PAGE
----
So the Trinity thing is like a balance for how you work out where God is calling you. If it doesn't match up with what Jesus was like, you're out of balance.
And old Herbie, he just wants to talk about what it says in the Old Testament. But John is saying Jesus is God, you know. You can't just have the Old Testament God. Actually, I think Jesus kind of updates the Old Testament ideas about God in a few places.
It says somewhere “if you have seen me you have seen the father,” but even in the reading this Sunday you see the balance. Jesus, the Spirit and the Father are all linked together like one of those Celtic knot things. You can't split one off with out getting an unbalanced faith. They're close like a family.
For me, I have to remember it back the other way to what Herbie does. I reckon I live too much in the Jesus stories, and forget that this is God, somehow. He's not just a man. He's like the gateway into the divine, and we are dealing with deep reality not just day to day stuff. That's where Trinity gets me back in balance.
I like the idea of Jesus being God, even though I don't have a clue how that works! My dad taught me not to run the farm off the cheque book. You can't do cash accounting; you have to look to the big picture; where the markets are going, and what the future is hinting to us. If you just look at Jesus the man, it's like cheque book farming- you're forgetting the whole picture of God.
We had the super come down last week, and I got really depressed. A full B-double of superphosphate- three years ago I thought we'd finished with that stuff, and we'd always be using liquid fertiliser, but super's cheaper again- and that big load just got to me. I've got this artificial mountain out there, under a tarp.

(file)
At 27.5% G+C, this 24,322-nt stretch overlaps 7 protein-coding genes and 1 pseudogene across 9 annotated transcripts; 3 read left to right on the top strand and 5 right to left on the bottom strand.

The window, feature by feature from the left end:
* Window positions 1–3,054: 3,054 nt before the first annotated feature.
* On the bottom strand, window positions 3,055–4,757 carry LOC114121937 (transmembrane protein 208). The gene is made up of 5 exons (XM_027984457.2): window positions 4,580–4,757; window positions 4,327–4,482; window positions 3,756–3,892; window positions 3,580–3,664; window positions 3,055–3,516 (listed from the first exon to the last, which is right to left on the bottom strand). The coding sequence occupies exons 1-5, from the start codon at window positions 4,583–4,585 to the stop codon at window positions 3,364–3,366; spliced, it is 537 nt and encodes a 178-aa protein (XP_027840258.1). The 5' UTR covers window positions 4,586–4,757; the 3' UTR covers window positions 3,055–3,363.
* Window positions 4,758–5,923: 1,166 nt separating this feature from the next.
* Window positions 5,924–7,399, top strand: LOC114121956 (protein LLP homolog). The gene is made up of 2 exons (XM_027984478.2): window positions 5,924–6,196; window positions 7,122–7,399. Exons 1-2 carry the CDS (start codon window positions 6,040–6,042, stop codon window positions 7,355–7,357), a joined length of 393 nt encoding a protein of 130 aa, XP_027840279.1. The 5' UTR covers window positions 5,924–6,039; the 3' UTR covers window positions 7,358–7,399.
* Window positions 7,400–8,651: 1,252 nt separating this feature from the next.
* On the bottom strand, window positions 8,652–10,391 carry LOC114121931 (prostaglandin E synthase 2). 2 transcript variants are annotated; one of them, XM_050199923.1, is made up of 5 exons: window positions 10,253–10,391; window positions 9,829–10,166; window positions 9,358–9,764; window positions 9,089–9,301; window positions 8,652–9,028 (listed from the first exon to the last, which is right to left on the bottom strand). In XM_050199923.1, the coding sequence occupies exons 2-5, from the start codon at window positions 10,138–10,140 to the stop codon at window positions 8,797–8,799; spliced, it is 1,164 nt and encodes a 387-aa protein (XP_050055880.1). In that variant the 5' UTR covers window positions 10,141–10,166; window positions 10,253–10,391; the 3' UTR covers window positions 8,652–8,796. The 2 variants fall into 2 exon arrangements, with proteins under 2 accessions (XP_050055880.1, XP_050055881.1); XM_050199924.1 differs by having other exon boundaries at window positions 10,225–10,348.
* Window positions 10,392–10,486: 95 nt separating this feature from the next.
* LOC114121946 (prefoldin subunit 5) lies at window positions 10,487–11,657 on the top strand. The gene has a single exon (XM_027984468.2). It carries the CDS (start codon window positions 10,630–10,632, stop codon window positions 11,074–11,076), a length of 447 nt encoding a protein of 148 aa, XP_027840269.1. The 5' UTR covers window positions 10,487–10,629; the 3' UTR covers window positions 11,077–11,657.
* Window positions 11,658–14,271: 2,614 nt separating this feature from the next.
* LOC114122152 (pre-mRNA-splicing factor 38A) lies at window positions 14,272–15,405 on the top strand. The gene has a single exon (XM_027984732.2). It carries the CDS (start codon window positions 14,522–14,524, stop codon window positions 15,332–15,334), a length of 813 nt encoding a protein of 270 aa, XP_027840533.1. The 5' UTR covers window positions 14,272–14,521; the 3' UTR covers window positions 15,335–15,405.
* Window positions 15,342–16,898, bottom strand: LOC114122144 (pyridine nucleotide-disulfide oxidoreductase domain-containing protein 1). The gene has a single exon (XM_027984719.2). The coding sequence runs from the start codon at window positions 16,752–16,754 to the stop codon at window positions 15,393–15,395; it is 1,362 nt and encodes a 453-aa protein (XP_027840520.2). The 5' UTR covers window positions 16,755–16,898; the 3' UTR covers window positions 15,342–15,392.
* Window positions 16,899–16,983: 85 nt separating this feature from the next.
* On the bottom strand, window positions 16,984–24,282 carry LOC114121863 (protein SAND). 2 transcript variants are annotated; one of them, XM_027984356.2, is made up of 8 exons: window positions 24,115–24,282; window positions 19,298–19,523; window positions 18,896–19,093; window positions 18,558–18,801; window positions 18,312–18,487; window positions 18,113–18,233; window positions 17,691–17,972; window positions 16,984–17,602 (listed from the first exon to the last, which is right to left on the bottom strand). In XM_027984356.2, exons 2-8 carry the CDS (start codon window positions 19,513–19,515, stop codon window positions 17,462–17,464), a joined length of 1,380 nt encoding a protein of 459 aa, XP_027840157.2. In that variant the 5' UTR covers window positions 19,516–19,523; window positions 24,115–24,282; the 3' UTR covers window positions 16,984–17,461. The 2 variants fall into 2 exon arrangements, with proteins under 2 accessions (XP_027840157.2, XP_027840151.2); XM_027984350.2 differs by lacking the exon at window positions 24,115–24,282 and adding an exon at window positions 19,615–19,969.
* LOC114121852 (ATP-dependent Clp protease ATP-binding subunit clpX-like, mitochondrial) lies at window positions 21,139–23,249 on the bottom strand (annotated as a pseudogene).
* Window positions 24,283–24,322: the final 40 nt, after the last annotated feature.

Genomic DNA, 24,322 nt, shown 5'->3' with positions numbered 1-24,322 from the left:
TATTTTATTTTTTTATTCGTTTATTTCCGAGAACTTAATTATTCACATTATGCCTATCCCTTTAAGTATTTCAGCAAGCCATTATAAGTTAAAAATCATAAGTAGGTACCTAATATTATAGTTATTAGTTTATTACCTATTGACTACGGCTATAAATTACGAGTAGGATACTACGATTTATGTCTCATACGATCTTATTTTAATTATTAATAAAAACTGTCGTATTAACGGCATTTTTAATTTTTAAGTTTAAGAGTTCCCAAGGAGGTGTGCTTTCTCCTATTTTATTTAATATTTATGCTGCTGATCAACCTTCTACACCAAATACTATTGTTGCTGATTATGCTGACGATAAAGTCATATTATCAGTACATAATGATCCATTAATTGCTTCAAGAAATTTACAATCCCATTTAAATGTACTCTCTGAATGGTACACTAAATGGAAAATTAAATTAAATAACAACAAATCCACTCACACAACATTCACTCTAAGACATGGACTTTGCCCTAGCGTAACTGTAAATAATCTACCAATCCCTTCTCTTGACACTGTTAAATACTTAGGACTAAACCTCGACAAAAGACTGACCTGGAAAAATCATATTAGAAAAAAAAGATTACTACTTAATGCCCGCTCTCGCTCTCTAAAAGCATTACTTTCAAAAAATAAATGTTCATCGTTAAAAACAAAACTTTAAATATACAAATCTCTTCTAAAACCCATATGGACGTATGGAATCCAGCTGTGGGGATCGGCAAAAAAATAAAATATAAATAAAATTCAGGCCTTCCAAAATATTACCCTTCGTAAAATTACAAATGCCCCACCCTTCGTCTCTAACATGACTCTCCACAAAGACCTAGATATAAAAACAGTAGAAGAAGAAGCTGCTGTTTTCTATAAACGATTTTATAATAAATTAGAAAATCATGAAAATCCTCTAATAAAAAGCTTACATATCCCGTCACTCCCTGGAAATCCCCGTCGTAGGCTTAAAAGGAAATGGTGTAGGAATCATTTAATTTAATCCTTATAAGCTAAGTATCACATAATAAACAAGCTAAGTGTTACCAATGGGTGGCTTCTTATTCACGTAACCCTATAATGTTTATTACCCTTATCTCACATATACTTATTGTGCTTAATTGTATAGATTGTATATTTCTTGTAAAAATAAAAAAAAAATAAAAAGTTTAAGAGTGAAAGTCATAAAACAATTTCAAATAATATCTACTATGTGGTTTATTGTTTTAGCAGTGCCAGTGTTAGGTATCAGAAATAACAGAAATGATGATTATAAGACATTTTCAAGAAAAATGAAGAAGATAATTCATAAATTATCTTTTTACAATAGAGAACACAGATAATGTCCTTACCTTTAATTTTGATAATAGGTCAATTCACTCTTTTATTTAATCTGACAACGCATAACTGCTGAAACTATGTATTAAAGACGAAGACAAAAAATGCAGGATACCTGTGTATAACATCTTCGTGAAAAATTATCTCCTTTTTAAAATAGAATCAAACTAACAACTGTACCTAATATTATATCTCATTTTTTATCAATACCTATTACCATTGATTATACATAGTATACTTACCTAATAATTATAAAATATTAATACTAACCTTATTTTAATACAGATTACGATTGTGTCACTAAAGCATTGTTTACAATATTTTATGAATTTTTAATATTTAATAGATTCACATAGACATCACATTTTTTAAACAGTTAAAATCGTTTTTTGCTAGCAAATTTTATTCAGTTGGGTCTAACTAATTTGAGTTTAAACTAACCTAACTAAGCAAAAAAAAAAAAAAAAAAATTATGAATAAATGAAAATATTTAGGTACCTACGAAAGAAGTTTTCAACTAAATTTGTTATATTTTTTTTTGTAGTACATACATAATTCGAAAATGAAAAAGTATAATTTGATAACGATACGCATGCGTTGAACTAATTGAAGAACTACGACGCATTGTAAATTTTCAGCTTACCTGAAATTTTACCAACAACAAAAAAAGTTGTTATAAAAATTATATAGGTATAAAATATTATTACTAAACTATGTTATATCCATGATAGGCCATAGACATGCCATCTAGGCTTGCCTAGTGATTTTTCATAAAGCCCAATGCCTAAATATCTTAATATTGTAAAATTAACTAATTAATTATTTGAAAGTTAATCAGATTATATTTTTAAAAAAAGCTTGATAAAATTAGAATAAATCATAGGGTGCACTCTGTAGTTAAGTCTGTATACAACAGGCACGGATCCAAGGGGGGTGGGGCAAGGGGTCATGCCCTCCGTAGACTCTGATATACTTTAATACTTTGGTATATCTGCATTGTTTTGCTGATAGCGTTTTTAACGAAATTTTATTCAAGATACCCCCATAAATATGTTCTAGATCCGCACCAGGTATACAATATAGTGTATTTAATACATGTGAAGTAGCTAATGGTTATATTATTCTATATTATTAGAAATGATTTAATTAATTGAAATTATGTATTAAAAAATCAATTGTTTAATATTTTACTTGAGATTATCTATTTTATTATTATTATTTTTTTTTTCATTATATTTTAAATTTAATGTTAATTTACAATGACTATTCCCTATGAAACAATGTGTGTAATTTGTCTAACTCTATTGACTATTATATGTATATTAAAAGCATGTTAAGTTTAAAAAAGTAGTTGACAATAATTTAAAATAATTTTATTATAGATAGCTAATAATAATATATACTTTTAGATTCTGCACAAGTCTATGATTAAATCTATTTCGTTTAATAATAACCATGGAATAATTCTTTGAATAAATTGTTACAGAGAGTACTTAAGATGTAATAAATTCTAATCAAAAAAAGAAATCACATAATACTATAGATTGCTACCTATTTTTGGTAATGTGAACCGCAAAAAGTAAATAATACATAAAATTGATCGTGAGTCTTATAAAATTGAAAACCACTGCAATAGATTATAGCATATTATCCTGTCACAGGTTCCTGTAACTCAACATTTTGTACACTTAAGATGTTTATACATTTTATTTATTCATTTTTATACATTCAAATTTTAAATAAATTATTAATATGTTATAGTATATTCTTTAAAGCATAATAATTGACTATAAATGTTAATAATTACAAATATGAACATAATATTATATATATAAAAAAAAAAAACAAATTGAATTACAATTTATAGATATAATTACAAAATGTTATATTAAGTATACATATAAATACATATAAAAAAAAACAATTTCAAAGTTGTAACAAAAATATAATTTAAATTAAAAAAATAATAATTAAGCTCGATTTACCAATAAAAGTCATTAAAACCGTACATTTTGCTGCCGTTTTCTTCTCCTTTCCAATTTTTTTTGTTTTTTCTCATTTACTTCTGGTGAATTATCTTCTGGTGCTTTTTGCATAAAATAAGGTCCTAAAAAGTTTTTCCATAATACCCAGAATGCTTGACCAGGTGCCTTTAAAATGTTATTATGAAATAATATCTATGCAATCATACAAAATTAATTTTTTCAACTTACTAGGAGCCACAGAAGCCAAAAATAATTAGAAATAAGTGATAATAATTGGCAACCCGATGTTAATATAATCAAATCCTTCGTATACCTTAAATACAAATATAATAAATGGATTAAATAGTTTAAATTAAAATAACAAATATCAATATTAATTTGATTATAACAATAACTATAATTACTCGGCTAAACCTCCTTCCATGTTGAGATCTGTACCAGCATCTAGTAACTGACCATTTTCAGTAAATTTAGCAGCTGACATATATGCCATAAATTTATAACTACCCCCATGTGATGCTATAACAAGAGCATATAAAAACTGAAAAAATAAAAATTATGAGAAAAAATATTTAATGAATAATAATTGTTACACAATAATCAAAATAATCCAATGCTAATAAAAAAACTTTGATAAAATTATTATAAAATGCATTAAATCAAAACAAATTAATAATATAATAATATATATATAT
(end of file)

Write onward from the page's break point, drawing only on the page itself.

When I was a kid super all used to come in bags, and we sowed wheat bags during the holidays. Harvest leave- what a lurk! I guess I'm nostalgic, but there was a certain innocence and honesty about it. You worked and sweated hard. Now it's all machines; young Tom next door's got a weight problem! And I don't reckon it's sustainable. It is getting drier, whatever Tony Abbot says.
I think my faith is that we'll find a way through, climate change or not. I'm sort of placing a bet that Jesus is not just some man to copy:- Grandpa told me Uncle Des said he never went to Ag Bureau meetings, he just copied what Dad did! My bet is that doing it the way Jesus would, is our best shot of getting through all this mess because Jesus shows us God. He reflects what is real about everything, and that means his way is the way to live. I mean that if we all sat down and made our farming decisions, or our government decisions, based on what Jesus would do then we'd be tapping into the deeper reality. I don't mean all the pious bullshit that Gareth goes on about, but what Jesus really would do if he was running the farm next door.
I'm a bit behind with the seeding, so I went back on the tractor when we came home from the bible study. I like it out there at night. I knocked off about half past one and just stood there in the dark. I love the smell of the furrows. It was a funny night. Warmer than you'd expect for this time of year. I'd been thinking about the bible study, but more about the super, and how this will all pan out, and while I was standing there I just knew it will be OK. Strange feeling. Nothing over the top, but just a kind of knowing that it will be OK- all manner of things will be well- Rosie's got that on a wall hanging in the kitchen.
The super and the climate change stuff just stopped worrying me. I mean, I still have to pay for it, and I think we're in for a rough ride money and climate wise, but the gloom just stopped. I guess that's Holy Spirit, God now and here.
Direct Biblical quotations in this page are taken from The New Revised Standard Version Bible, copyright 1989, Division of Christian Education of the National Council of the Churches of Christ in the United States of America. Used by permission. All rights reserved. Please note that references to Wikipedia and other websites are intended to provide extra information for folk who don't have easy access to commentaries or a library. Wikipedia is never more than an introductory tool, and certainly not the last word in matters biblical!